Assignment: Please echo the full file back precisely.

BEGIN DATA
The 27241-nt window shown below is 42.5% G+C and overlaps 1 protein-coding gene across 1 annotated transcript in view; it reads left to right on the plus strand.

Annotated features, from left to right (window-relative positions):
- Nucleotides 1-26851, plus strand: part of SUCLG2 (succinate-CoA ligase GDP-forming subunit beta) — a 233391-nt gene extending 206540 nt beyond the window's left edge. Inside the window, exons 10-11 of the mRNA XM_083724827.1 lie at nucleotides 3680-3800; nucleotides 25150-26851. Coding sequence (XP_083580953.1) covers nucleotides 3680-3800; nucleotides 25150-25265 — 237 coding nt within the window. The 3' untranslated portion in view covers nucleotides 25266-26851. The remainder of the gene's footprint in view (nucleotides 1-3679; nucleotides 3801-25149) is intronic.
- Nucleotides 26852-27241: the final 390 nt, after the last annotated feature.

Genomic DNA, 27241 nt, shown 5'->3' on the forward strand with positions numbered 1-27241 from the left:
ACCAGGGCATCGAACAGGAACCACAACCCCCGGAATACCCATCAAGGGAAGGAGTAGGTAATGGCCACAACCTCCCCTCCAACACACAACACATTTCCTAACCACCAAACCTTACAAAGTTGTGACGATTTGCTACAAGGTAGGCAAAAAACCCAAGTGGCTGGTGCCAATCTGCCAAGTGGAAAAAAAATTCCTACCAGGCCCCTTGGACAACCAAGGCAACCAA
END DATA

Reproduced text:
The 27241-nt window shown below is 42.5% G+C and overlaps 1 protein-coding gene across 1 annotated transcript in view; it reads left to right on the plus strand.

Annotated features, from left to right (window-relative positions):
- Nucleotides 1-26851, plus strand: part of SUCLG2 (succinate-CoA ligase GDP-forming subunit beta) — a 233391-nt gene extending 206540 nt beyond the window's left edge. Inside the window, exons 10-11 of the mRNA XM_083724827.1 lie at nucleotides 3680-3800; nucleotides 25150-26851. Coding sequence (XP_083580953.1) covers nucleotides 3680-3800; nucleotides 25150-25265 — 237 coding nt within the window. The 3' untranslated portion in view covers nucleotides 25266-26851. The remainder of the gene's footprint in view (nucleotides 1-3679; nucleotides 3801-25149) is intronic.
- Nucleotides 26852-27241: the final 390 nt, after the last annotated feature.

Genomic DNA, 27241 nt, shown 5'->3' on the forward strand with positions numbered 1-27241 from the left:
ACCAGGGCATCGAACAGGAACCACAACCCCCGGAATACCCATCAAGGGAAGGAGTAGGTAATGGCCACAACCTCCCCTCCAACACACAACACATTTCCTAACCACCAAACCTTACAAAGTTGTGACGATTTGCTACAAGGTAGGCAAAAAACCCAAGTGGCTGGTGCCAATCTGCCAAGTGGAAAAAAAATTCCTACCAGGCCCCTTGGACAACCAAGGCAACCAA